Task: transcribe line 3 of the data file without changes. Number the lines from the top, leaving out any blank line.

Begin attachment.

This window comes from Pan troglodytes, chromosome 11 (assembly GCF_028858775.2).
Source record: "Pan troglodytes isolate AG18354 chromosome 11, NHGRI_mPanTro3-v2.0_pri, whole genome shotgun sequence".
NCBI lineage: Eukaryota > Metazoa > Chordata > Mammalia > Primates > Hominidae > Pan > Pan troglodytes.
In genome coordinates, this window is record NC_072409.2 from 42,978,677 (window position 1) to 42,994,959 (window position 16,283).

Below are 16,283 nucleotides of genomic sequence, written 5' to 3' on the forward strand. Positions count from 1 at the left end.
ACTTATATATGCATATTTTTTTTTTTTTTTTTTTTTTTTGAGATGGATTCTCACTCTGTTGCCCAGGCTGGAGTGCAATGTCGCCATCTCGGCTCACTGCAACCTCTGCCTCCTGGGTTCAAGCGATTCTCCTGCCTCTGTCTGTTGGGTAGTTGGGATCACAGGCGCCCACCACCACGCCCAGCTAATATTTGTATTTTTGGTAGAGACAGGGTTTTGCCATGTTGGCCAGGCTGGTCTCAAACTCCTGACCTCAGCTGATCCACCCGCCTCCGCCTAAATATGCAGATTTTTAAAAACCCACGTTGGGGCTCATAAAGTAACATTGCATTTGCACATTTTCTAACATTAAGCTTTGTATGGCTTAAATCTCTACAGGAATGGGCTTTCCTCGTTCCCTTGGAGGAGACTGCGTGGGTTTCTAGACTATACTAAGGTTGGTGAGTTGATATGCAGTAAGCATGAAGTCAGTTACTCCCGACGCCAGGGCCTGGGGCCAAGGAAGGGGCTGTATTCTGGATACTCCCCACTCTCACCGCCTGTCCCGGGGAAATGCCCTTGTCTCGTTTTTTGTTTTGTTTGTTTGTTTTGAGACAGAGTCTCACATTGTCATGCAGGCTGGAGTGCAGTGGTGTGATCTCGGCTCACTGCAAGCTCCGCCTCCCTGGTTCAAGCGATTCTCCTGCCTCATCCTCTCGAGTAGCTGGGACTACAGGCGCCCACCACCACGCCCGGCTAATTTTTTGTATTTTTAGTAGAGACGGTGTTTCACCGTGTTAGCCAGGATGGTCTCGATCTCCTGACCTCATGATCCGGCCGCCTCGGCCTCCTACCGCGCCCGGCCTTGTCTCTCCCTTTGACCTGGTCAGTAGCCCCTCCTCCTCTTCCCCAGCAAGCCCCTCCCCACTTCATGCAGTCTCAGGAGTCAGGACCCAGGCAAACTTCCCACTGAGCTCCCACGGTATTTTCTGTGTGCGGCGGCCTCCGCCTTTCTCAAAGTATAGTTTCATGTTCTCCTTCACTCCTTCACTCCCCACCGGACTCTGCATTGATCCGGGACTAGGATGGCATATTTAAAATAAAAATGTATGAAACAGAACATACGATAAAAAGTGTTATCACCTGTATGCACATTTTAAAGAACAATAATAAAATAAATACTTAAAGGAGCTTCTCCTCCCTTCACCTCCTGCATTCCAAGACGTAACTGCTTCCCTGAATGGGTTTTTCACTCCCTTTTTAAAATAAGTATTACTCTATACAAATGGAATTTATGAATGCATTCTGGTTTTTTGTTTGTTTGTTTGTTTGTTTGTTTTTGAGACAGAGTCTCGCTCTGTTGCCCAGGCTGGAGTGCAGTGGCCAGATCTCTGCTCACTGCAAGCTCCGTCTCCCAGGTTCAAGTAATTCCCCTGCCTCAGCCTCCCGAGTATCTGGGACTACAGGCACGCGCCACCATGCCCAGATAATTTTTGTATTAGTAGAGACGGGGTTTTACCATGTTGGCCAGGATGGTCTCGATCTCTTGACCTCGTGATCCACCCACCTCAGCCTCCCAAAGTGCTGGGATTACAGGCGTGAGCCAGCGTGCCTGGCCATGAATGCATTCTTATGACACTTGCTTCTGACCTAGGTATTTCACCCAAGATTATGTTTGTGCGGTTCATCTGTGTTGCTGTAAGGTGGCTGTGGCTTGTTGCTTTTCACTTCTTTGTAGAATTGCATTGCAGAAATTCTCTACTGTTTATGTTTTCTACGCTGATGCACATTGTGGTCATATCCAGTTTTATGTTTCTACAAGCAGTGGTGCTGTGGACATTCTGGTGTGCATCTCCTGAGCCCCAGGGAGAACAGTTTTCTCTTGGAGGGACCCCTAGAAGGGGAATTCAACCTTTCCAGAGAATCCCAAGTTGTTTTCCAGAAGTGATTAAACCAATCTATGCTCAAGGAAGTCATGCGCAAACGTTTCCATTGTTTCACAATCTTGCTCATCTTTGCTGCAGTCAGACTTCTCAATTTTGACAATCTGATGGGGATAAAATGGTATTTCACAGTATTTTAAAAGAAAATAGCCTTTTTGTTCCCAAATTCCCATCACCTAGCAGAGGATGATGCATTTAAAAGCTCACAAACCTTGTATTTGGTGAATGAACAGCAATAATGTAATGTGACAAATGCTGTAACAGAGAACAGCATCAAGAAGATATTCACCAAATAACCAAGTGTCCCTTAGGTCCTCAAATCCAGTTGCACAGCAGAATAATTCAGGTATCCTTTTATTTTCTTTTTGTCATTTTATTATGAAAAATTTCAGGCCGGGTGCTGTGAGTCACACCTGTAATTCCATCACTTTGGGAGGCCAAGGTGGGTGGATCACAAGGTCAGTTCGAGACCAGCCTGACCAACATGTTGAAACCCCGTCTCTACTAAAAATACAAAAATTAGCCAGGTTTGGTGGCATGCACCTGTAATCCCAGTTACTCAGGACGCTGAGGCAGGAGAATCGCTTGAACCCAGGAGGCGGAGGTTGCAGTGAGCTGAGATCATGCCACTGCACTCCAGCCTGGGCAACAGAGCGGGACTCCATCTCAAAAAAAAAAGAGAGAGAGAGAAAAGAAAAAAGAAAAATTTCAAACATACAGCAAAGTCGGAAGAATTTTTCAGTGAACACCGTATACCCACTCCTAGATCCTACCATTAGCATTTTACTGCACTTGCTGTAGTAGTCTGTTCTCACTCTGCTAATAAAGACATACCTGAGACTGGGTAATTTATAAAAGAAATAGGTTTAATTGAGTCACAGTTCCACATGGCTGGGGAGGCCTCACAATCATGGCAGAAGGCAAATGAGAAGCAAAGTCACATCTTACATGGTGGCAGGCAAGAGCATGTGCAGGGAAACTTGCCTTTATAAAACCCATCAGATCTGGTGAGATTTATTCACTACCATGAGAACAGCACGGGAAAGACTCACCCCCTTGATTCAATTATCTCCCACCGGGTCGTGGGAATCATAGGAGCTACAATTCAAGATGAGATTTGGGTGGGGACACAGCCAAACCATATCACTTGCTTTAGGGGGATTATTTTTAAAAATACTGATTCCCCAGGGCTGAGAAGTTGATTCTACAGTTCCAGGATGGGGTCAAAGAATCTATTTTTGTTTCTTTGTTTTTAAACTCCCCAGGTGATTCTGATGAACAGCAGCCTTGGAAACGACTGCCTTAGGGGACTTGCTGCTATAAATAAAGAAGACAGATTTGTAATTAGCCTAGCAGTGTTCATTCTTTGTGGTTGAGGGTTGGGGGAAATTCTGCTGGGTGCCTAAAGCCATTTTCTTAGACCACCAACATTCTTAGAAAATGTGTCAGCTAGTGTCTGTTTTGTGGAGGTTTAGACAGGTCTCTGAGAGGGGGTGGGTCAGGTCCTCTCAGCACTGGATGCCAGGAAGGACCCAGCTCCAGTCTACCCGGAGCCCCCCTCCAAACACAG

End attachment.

NCBI lineage: Eukaryota > Metazoa > Chordata > Mammalia > Primates > Hominidae > Pan > Pan troglodytes.